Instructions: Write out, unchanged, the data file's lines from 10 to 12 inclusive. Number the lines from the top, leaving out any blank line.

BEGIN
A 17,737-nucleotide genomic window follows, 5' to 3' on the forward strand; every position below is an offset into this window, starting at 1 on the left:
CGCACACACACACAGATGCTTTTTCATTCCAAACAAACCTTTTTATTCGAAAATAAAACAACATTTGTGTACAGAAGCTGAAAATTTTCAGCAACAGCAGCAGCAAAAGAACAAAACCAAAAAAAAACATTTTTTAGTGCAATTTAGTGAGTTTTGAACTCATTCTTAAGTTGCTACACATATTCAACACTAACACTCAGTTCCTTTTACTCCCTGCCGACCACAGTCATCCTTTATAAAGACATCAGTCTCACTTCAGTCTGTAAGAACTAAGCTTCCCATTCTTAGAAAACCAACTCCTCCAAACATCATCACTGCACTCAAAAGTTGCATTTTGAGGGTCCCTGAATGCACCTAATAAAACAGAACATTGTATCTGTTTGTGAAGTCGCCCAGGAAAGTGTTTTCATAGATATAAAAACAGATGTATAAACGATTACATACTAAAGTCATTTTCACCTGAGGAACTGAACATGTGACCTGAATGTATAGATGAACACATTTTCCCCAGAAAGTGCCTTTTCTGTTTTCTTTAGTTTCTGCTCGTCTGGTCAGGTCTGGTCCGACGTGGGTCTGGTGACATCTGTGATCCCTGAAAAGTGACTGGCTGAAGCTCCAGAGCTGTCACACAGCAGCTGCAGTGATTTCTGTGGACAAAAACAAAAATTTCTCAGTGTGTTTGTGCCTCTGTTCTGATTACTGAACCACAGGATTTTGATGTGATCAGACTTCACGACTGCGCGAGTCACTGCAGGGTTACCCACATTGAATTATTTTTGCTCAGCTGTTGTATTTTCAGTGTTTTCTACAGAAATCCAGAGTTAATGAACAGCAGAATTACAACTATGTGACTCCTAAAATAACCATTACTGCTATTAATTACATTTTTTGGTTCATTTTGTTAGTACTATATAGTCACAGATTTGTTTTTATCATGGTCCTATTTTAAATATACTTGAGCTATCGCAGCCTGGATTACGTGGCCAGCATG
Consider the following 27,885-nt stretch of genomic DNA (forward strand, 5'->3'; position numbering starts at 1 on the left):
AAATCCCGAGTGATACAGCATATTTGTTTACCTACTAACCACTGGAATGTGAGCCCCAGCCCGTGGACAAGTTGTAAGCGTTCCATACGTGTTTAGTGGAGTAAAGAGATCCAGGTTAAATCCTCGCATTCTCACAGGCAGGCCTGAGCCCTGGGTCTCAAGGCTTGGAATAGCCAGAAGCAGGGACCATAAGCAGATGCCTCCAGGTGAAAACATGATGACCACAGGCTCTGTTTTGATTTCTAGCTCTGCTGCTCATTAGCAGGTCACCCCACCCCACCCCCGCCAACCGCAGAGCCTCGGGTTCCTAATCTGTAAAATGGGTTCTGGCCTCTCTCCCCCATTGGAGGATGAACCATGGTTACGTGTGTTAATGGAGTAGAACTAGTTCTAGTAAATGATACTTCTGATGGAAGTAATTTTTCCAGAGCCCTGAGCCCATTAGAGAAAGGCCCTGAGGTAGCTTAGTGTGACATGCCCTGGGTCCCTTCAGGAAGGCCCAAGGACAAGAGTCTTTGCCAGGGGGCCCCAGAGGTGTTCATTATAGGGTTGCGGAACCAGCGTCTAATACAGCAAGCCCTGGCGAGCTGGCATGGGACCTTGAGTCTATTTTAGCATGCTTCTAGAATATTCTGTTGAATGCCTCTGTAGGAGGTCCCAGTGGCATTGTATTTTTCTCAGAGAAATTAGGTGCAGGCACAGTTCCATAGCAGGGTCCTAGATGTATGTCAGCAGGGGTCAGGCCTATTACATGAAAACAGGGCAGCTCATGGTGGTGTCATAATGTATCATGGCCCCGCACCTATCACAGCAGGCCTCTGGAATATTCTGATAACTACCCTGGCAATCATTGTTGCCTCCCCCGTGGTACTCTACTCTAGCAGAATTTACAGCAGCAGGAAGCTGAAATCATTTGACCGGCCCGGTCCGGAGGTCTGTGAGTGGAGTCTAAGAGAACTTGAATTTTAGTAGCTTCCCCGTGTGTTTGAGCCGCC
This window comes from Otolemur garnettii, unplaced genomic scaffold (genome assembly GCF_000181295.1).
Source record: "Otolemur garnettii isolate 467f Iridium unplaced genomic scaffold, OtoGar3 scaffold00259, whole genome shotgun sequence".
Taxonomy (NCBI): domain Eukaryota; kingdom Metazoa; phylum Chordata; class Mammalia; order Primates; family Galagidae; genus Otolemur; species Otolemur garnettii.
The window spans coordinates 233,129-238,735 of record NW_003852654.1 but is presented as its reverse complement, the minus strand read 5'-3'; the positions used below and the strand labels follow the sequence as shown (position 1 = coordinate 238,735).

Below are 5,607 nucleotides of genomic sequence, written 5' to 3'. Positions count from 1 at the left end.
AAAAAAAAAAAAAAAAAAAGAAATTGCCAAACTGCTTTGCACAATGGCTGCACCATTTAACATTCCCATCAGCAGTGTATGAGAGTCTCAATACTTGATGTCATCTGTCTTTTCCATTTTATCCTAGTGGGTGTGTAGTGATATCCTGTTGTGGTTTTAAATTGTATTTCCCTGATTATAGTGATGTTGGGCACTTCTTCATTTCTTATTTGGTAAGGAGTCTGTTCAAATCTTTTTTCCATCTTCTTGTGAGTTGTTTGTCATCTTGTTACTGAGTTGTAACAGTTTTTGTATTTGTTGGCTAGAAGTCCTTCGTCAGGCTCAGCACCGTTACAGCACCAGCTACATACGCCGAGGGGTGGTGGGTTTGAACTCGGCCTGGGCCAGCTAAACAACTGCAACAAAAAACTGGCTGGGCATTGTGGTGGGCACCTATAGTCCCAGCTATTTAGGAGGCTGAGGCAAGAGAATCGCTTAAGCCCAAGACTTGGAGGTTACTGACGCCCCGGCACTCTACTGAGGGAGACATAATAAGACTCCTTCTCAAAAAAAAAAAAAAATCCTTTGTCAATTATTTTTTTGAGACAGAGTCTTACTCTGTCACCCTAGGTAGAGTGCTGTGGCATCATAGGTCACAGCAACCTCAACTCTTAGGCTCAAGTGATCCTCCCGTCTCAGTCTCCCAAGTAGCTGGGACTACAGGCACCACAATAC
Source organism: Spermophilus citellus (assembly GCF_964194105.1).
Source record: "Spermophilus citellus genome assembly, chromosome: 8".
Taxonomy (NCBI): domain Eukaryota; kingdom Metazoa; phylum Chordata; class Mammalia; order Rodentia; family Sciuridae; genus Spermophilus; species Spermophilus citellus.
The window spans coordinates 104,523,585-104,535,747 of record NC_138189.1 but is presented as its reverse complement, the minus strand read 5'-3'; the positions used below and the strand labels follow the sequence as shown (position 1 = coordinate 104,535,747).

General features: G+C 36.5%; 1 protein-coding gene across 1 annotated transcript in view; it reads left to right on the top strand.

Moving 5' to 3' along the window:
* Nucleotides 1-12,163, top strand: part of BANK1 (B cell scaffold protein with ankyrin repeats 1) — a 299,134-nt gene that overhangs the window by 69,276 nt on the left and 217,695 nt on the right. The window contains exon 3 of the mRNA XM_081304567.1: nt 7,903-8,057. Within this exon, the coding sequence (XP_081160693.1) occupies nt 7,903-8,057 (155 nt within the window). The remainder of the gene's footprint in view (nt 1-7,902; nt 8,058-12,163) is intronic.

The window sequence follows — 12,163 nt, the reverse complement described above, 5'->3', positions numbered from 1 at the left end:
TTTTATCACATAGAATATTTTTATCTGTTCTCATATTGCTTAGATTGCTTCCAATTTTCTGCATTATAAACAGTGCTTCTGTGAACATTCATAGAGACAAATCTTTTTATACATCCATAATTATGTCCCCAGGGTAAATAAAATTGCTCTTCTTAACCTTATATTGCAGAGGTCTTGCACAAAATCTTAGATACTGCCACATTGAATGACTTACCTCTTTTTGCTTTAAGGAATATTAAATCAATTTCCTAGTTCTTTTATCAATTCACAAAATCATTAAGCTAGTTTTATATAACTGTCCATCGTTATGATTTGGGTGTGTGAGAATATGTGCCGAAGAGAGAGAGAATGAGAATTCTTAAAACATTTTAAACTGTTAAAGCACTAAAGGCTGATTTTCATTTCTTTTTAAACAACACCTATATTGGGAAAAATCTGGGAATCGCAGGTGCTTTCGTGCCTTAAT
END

AAAAAAAAAAAAAAAAAAAGAAATTGCCAAACTGCTTTGCACAATGGCTGCACCATTTAACATTCCCATCAGCAGTGTATGAGAGTCTCAATACTTGATGTCATCTGTCTTTTCCATTTTATCCTAGTGGGTGTGTAGTGATATCCTGTTGTGGTTTTAAATTGTATTTCCCTGATTATAGTGATGTTGGGCACTTCTTCATTTCTTATTTGGTAAGGAGTCTGTTCAAATCTTTTTTCCATCTTCTTGTGAGTTGTTTGTCATCTTGTTACTGAGTTGTAACAGTTTTTGTATTTGTTGGCTAGAAGTCCTTCGTCAGGCTCAGCACCGTTACAGCACCAGCTACATACGCCGAGGGGTGGTGGGTTTGAACTCGGCCTGGGCCAGCTAAACAACTGCAACAAAAAACTGGCTGGGCATTGTGGTGGGCACCTATAGTCCCAGCTATTTAGGAGGCTGAGGCAAGAGAATCGCTTAAGCCCAAGACTTGGAGGTTACTGACGCCCCGGCACTCTACTGAGGGAGACATAATAAGACTCCTTCTCAAAAAAAAAAAAAAATCCTTTGTCAATTATTTTTTTGAGACAGAGTCTTACTCTGTCACCCTAGGTAGAGTGCTGTGGCATCATAGGTCACAGCAACCTCAACTCTTAGGCTCAAGTGATCCTCCCGTCTCAGTCTCCCAAGTAGCTGGGACTACAGGCACCACAATAC
Source organism: Spermophilus citellus (assembly GCF_964194105.1).
Source record: "Spermophilus citellus genome assembly, chromosome: 8".